The Ghastly Hellhole of Camp 14
SHIN DONG-HYUK grew up in North Korea's Camp 14, one of the monstrous slave-labor prison complexes in which the world's most tyrannical regime has crushed hundreds of thousands of its citizens, working them to death in conditions of excruciating brutality and degradation. Though the North Korean concentration camps have lasted far longer than their Soviet or Nazi counterparts did, Shin is the first person born and raised in one of them to have successfully escaped abroad. His story is told in journalist Blaine Harden's Escape from Camp 14, a heart-crushing reminder that man's inhumanity to man has no limit.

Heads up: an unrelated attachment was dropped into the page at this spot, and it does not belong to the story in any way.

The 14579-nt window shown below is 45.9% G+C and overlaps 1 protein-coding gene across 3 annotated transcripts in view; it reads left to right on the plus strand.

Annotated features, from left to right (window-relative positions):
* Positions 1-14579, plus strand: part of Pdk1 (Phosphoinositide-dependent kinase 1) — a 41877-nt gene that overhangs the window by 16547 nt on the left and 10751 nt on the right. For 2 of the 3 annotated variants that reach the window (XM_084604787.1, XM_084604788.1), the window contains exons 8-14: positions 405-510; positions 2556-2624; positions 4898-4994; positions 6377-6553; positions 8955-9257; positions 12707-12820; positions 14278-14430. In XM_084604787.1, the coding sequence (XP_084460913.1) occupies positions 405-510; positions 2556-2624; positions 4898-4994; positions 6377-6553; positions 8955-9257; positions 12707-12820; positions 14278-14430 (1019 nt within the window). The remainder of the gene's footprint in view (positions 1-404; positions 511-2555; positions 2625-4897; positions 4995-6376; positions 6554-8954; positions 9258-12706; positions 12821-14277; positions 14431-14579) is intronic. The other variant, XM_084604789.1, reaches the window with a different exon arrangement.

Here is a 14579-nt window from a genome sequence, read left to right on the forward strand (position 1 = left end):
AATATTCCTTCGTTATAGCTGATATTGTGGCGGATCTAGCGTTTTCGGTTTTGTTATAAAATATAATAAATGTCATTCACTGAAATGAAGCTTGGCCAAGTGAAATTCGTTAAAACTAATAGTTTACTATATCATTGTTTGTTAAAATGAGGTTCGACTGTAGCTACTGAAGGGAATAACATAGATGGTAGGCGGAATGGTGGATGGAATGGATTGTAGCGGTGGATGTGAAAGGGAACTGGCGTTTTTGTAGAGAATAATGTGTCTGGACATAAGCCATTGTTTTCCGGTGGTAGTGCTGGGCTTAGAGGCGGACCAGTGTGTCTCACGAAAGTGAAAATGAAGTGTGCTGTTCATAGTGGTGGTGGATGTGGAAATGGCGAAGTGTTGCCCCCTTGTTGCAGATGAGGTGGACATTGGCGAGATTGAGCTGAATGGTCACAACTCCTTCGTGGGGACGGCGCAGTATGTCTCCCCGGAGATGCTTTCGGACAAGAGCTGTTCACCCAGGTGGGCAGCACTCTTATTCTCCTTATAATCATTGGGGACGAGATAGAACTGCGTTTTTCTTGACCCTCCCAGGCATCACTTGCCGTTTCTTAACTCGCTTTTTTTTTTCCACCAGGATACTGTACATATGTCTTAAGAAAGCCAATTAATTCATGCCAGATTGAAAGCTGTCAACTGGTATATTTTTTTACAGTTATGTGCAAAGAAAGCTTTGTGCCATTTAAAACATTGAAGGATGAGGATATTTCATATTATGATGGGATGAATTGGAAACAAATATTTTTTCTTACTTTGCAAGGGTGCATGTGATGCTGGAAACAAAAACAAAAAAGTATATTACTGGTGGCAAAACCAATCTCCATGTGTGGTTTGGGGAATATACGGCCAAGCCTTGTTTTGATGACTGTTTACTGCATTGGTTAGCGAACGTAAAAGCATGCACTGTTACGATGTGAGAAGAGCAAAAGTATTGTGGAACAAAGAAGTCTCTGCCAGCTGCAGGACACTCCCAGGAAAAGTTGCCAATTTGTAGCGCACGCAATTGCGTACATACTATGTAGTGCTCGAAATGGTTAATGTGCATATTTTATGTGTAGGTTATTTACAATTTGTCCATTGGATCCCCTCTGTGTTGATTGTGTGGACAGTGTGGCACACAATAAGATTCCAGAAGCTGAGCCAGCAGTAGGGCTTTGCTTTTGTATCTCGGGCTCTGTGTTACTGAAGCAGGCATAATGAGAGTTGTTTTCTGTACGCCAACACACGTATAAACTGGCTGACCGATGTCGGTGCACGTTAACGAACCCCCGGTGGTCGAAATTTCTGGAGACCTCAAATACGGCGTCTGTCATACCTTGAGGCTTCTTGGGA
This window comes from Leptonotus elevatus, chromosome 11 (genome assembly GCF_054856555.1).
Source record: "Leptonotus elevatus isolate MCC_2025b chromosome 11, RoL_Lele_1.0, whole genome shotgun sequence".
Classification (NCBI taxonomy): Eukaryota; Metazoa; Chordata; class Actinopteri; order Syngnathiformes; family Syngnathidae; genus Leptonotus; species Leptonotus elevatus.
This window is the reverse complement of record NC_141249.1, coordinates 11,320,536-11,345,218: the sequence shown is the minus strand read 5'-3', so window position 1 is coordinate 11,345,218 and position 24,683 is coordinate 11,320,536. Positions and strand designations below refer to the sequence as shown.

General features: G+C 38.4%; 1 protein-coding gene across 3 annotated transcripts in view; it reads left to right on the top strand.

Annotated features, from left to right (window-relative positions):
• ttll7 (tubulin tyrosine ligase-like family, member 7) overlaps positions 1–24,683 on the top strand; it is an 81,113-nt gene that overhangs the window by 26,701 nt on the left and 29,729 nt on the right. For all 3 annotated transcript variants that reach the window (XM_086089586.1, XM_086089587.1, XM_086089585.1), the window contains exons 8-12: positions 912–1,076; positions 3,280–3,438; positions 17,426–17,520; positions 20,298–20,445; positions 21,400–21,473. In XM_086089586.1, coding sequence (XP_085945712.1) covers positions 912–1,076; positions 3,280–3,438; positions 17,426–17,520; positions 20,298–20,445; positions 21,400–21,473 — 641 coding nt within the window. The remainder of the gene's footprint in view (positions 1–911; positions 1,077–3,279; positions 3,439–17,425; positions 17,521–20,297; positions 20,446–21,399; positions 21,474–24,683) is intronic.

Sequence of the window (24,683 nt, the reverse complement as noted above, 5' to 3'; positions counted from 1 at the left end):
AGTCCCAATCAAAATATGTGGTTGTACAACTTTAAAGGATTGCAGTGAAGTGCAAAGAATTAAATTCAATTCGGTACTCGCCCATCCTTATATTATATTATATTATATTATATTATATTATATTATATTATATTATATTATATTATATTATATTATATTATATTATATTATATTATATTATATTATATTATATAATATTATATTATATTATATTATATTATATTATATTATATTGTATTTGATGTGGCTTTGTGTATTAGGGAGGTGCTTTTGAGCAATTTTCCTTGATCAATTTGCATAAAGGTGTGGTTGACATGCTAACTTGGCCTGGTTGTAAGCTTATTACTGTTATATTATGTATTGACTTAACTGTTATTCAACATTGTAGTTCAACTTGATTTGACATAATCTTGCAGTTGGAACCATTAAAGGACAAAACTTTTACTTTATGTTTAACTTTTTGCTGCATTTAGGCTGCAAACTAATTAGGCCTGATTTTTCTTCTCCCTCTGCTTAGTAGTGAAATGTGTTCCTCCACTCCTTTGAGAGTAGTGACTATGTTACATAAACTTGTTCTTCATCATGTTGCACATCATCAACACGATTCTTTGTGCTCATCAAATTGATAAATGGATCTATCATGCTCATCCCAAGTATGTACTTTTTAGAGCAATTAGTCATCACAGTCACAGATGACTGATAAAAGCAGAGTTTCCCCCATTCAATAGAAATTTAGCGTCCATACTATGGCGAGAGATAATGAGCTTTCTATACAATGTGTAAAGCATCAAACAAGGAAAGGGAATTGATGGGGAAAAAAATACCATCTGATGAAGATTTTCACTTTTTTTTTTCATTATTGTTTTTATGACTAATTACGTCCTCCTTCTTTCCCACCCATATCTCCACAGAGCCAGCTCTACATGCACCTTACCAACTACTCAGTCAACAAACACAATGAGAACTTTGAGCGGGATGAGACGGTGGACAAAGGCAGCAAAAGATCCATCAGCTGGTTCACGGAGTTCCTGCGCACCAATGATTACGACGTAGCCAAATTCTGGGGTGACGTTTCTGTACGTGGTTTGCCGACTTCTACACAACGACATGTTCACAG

It is a book filled with harrowing passages. At the age of six, Shin was forced to watch as one of his classmates -- a short, slight, pretty girl -- was beaten to death by their teacher when he discovered five kernels of corn in her pocket. When Shin accidentally dropped a sewing machine while working at the camp's garment factory, half of his middle finger was chopped off as punishment. Time and again he sees other inmates maimed or killed when they are forced to work under appallingly dangerous conditions. And time and again he joins in collective punishment, unhesitatingly obeying when ordered to slap and beat a classmate or some other prisoner singled out for abuse and discipline.Harden's book is gripping and enlightening. Yet not even the most gifted writer can fully convey what it means to grow up in a Camp 14 -- a realm in which "love and mercy and family were words without meaning," in which betrayal was routine and compassion unknown. How does a human being overcome such damage? Grisly physical scars mark Shin's body, Harden writes, but there are severe psychological scars too. He struggles to show affection and to trust other people; to be capable of sympathy and sadness.There is no cruelty so depraved that people cannot be induced to do it, or to look the other way while it is being done. Escape from Camp 14 reconfirms what we have known for years: North Korea's rulers brutalize their people with unparalleled and bloody barbarity. Why do we find it so easy to look the other way?
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